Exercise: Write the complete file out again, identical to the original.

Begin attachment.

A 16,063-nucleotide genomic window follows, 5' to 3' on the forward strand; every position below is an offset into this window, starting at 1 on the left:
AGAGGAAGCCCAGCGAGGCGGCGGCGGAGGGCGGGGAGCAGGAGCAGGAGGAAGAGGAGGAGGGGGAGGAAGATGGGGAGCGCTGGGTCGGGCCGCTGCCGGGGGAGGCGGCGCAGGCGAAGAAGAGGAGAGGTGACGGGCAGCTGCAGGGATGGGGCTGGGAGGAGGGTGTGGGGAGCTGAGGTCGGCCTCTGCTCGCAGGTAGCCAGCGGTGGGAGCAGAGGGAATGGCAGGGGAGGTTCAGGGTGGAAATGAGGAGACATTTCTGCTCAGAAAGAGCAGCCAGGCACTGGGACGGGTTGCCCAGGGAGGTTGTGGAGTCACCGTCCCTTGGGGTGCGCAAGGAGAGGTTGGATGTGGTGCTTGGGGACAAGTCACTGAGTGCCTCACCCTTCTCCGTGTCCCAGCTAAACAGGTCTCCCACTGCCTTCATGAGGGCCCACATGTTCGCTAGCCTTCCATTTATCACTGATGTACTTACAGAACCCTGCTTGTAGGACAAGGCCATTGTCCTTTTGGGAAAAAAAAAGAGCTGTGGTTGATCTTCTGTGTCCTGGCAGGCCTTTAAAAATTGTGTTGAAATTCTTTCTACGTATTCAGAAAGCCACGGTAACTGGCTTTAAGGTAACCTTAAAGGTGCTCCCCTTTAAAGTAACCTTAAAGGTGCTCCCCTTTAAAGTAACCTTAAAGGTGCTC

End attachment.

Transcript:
A 16,063-nucleotide genomic window follows, 5' to 3' on the forward strand; every position below is an offset into this window, starting at 1 on the left:
AGAGGAAGCCCAGCGAGGCGGCGGCGGAGGGCGGGGAGCAGGAGCAGGAGGAAGAGGAGGAGGGGGAGGAAGATGGGGAGCGCTGGGTCGGGCCGCTGCCGGGGGAGGCGGCGCAGGCGAAGAAGAGGAGAGGTGACGGGCAGCTGCAGGGATGGGGCTGGGAGGAGGGTGTGGGGAGCTGAGGTCGGCCTCTGCTCGCAGGTAGCCAGCGGTGGGAGCAGAGGGAATGGCAGGGGAGGTTCAGGGTGGAAATGAGGAGACATTTCTGCTCAGAAAGAGCAGCCAGGCACTGGGACGGGTTGCCCAGGGAGGTTGTGGAGTCACCGTCCCTTGGGGTGCGCAAGGAGAGGTTGGATGTGGTGCTTGGGGACAAGTCACTGAGTGCCTCACCCTTCTCCGTGTCCCAGCTAAACAGGTCTCCCACTGCCTTCATGAGGGCCCACATGTTCGCTAGCCTTCCATTTATCACTGATGTACTTACAGAACCCTGCTTGTAGGACAAGGCCATTGTCCTTTTGGGAAAAAAAAAGAGCTGTGGTTGATCTTCTGTGTCCTGGCAGGCCTTTAAAAATTGTGTTGAAATTCTTTCTACGTATTCAGAAAGCCACGGTAACTGGCTTTAAGGTAACCTTAAAGGTGCTCCCCTTTAAAGTAACCTTAAAGGTGCTCCCCTTTAAAGTAACCTTAAAGGTGCTC